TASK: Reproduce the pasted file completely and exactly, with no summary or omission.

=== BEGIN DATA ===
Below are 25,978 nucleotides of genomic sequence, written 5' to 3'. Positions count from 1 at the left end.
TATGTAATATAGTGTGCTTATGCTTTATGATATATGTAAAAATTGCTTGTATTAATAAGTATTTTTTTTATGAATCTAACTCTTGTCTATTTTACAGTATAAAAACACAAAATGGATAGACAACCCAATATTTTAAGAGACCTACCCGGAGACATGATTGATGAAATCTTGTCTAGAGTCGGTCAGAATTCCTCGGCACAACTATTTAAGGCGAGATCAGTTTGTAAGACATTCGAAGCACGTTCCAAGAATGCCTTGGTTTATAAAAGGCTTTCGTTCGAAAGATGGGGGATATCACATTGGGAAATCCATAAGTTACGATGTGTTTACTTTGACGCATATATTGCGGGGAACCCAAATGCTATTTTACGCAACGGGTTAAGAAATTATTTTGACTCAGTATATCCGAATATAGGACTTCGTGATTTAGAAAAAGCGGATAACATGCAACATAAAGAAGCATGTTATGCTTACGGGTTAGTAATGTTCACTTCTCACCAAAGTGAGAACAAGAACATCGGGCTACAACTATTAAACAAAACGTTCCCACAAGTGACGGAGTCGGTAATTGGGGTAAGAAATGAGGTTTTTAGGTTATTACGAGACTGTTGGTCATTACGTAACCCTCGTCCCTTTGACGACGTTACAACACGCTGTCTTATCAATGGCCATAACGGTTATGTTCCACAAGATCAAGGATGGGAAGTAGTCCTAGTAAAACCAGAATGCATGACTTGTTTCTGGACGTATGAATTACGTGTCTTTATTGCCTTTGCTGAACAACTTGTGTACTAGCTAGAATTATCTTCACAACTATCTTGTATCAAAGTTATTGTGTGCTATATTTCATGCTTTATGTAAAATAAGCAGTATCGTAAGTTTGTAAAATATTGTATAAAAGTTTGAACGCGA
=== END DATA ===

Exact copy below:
Below are 25,978 nucleotides of genomic sequence, written 5' to 3'. Positions count from 1 at the left end.
TATGTAATATAGTGTGCTTATGCTTTATGATATATGTAAAAATTGCTTGTATTAATAAGTATTTTTTTTATGAATCTAACTCTTGTCTATTTTACAGTATAAAAACACAAAATGGATAGACAACCCAATATTTTAAGAGACCTACCCGGAGACATGATTGATGAAATCTTGTCTAGAGTCGGTCAGAATTCCTCGGCACAACTATTTAAGGCGAGATCAGTTTGTAAGACATTCGAAGCACGTTCCAAGAATGCCTTGGTTTATAAAAGGCTTTCGTTCGAAAGATGGGGGATATCACATTGGGAAATCCATAAGTTACGATGTGTTTACTTTGACGCATATATTGCGGGGAACCCAAATGCTATTTTACGCAACGGGTTAAGAAATTATTTTGACTCAGTATATCCGAATATAGGACTTCGTGATTTAGAAAAAGCGGATAACATGCAACATAAAGAAGCATGTTATGCTTACGGGTTAGTAATGTTCACTTCTCACCAAAGTGAGAACAAGAACATCGGGCTACAACTATTAAACAAAACGTTCCCACAAGTGACGGAGTCGGTAATTGGGGTAAGAAATGAGGTTTTTAGGTTATTACGAGACTGTTGGTCATTACGTAACCCTCGTCCCTTTGACGACGTTACAACACGCTGTCTTATCAATGGCCATAACGGTTATGTTCCACAAGATCAAGGATGGGAAGTAGTCCTAGTAAAACCAGAATGCATGACTTGTTTCTGGACGTATGAATTACGTGTCTTTATTGCCTTTGCTGAACAACTTGTGTACTAGCTAGAATTATCTTCACAACTATCTTGTATCAAAGTTATTGTGTGCTATATTTCATGCTTTATGTAAAATAAGCAGTATCGTAAGTTTGTAAAATATTGTATAAAAGTTTGAACGCGA